CUB note reveals plan to ‘shoot’ and ‘starve’ workers

The disconcerting diary note from a Carlton & United Breweries manager was revealed at a Senate inquiry yesterday

CUB note reveals plan to ‘shoot’ and ‘starve’ workers

A manager’s diary at Carlton & United Breweries revealed plans to "shoot the shit" out of workers and “cut their supply lines and starve them out - through legal fees and defamation".

The diary note was revealed at a Senate inquiry on Thursday and was part of a strategy to "win the war" against union workers protesting job cuts at its Abbotsford brewery in Melbourne.

It was written last year by the brewery’s plant manager, Sebastian Siccita, when the company faced a damaging boycott of its beer products.

Siccita was caught off guard when the Senate committee chairman, Labor's Gavin Marshall, showed him the copy of the document and began questioning him on what he meant by the comments.

In a statement in response to the revelations, CUB management said: “The notes were written by one of the managers at the brewery during a difficult time in the dispute and did not reflect the strategy of CUB management, and were clearly not borne out by any actions that CUB took during the dispute.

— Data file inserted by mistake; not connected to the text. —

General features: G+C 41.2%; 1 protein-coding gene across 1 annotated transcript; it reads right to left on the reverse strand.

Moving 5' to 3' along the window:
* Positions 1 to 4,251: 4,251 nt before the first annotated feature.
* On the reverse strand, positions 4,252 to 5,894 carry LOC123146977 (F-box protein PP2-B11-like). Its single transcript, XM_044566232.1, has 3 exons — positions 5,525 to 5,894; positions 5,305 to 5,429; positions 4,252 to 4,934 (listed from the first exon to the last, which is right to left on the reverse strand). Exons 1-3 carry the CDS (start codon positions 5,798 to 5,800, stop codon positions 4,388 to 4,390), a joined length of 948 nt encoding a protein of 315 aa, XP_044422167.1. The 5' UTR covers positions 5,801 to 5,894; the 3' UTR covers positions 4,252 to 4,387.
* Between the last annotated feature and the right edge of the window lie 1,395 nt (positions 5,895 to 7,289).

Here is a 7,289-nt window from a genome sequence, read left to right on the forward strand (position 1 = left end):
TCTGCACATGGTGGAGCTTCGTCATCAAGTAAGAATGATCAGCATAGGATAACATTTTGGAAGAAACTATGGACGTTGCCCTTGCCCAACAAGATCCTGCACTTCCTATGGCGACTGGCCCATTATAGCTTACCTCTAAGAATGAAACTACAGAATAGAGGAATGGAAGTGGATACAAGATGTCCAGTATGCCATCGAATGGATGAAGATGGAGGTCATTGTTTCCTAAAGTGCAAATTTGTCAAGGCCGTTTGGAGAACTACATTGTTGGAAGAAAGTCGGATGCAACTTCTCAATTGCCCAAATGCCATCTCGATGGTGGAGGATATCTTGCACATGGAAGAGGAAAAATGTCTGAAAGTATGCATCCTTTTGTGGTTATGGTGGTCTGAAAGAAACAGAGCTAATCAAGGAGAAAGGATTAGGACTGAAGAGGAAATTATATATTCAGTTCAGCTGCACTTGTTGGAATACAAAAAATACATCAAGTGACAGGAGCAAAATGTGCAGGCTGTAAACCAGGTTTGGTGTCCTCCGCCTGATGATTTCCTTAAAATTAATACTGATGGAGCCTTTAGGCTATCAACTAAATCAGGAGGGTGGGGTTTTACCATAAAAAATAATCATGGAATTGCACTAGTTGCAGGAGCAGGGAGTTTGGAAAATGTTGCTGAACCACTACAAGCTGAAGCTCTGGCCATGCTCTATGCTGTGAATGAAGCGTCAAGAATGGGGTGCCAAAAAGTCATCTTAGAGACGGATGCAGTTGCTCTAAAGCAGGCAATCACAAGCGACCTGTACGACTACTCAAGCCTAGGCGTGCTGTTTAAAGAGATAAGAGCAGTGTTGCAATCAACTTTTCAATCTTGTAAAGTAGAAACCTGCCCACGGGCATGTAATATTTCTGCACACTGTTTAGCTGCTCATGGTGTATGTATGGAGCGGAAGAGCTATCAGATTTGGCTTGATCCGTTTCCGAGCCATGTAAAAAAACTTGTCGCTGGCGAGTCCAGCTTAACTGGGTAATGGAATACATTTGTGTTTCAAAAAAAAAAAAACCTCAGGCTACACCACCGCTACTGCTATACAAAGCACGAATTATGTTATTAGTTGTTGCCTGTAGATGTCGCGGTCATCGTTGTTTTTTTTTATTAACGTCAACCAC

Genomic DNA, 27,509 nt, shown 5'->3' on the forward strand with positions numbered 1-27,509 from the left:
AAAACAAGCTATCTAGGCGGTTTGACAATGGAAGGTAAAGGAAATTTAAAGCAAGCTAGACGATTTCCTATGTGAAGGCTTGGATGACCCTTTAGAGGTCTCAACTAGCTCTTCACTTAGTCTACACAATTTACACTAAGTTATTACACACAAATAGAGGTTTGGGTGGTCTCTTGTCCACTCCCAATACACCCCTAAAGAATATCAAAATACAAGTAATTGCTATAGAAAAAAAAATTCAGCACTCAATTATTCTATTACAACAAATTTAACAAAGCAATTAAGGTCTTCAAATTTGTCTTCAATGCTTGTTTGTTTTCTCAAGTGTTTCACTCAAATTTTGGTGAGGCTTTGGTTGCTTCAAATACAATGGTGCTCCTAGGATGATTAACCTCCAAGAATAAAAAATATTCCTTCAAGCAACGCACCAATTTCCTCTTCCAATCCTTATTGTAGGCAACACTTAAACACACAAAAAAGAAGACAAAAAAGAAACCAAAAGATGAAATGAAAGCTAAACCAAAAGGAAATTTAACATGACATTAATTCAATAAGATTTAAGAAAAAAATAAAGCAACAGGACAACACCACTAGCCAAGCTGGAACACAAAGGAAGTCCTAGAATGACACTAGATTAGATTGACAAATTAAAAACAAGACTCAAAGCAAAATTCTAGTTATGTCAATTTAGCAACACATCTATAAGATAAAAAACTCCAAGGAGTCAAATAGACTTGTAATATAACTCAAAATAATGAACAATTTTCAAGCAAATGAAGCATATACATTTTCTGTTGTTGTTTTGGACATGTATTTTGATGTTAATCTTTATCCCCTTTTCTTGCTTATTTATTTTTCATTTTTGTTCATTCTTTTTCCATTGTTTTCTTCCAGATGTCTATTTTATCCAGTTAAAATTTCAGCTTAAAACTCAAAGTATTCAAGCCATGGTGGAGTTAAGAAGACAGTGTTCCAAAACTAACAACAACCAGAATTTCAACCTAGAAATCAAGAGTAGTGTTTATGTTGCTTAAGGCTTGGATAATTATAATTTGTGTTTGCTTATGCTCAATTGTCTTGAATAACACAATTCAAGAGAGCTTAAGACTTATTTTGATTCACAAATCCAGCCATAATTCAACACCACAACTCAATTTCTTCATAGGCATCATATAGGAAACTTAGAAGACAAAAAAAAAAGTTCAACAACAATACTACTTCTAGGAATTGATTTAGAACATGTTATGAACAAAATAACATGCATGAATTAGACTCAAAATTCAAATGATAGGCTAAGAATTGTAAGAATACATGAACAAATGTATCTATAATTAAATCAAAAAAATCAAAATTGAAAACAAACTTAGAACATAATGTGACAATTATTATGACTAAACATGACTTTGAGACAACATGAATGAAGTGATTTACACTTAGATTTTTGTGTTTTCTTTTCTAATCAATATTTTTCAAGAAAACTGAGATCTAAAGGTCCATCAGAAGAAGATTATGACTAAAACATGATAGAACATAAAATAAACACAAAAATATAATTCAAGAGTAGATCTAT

“While it is disappointing that the manager’s missing notebook has been used in this fashion in a Senate committee, CUB and its new management team is focused on the future and good relations at all its worksites.”

The dispute began when CUB changed contractors and 55 maintenance workers were offered their jobs back on substantially reduced pay.

But when Anheuser-Busch InBev took over CUB's parent company SABMiller they hired back the workers on their full pay and conditions.

CUB vice-president of legal and corporate affairs Craig Katerberg told the Senate inquiry into corporate avoidance of the Fair Work Act that "it was clear CUB should have taken a more collaborative and consultative approach".

Katerberg added that the company now required contractors to use enterprise agreements voted on by a representative sample of workers who were intended to be covered by the agreement.

Electrical Trades Union state secretary Troy Gray said if the diary notes were Siccita's then he should resign.

"I've been an official for 20 years and I'm fairly shocked and appalled by what was revealed today," he said.

"I think the workforce would say if you have any moral fibre at all you should resign and resign immediately."



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